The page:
Dennis Essers, Francesco Grigoli, Evgenia Pugacheva, 04 September 2020

Knowledge and ideas – spread, among other channels, through the publication of research papers – are considered key contributing factors to economic growth. In recent years, research papers have increasingly been produced through collaborations among researchers. This column presents evidence on the importance of network effects for starting and maintaining research collaborations. Based on the IMF working papers co-authorship network, it finds that researchers closer to each other are significantly more likely to collaborate. Hence, incentives aimed at connecting researchers and spurring collaborations are likely to result in more dynamic knowledge generation, in turn promoting economic growth.

Lukas Kuld, John O'Hagan, 16 December 2017

Many theories have been posited for the growth in co-authorship in economic research output. This column uses new findings to assess the viability of the different explanations. Lower costs of global communication and increased pressure to produce greater research output play a role, but more information on hiring, promotional, and funding practices is required to assess the relative importance of the various factors behind the trend.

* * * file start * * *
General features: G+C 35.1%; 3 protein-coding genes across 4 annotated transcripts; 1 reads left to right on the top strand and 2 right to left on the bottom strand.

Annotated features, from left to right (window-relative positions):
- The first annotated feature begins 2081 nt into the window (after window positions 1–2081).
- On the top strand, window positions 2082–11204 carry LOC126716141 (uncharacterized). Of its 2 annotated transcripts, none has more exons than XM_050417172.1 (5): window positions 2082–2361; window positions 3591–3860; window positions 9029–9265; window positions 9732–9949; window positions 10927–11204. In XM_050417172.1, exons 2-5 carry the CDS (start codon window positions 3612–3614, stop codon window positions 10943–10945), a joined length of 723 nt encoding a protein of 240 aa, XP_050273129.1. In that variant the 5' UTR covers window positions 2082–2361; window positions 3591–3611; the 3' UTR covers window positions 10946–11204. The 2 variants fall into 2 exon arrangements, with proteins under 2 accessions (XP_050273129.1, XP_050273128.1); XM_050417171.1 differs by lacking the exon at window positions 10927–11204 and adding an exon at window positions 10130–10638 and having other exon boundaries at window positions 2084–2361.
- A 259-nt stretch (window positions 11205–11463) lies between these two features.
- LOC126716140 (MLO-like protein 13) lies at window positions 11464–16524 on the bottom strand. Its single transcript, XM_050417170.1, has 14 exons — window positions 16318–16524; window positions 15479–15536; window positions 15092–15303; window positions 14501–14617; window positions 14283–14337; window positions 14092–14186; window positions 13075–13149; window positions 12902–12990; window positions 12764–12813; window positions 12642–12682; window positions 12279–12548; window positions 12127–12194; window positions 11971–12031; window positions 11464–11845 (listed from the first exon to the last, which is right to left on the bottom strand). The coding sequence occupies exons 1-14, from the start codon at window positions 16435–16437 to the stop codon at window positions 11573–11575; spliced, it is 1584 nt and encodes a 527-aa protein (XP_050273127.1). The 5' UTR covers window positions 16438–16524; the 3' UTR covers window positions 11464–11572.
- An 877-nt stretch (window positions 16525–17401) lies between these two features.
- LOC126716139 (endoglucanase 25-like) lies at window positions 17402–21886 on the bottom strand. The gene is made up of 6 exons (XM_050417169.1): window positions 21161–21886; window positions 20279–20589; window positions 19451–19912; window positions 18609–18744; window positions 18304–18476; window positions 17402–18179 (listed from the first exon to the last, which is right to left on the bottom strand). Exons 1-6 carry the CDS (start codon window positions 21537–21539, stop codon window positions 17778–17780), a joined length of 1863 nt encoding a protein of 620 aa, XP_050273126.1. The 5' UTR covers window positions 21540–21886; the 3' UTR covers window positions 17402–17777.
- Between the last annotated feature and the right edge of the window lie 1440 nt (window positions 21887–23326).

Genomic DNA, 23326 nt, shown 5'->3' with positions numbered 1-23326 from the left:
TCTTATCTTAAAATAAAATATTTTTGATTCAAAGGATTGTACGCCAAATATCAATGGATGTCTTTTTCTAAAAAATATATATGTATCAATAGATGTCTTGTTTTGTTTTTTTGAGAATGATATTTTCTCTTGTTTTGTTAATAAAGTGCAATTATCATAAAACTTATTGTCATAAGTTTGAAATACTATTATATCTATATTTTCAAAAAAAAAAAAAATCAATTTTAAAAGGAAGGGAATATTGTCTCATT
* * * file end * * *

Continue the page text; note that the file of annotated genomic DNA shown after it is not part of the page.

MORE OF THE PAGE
Co-Pierre Georg, Michael E. Rose, 16 January 2016

Informal collaboration is an integral part of academia. Studies of academic collaboration have mostly focused on formal collaboration, as measured by co-authorships. This column instead constructs a network of informal collaboration in financial economics, exploiting acknowledgements of assistance appearing in published papers. Three rankings of financial economists are constructed based on acknowledgement occurrence and centrality. Being helpful is not found to predict centrality in the informal collaboration network.


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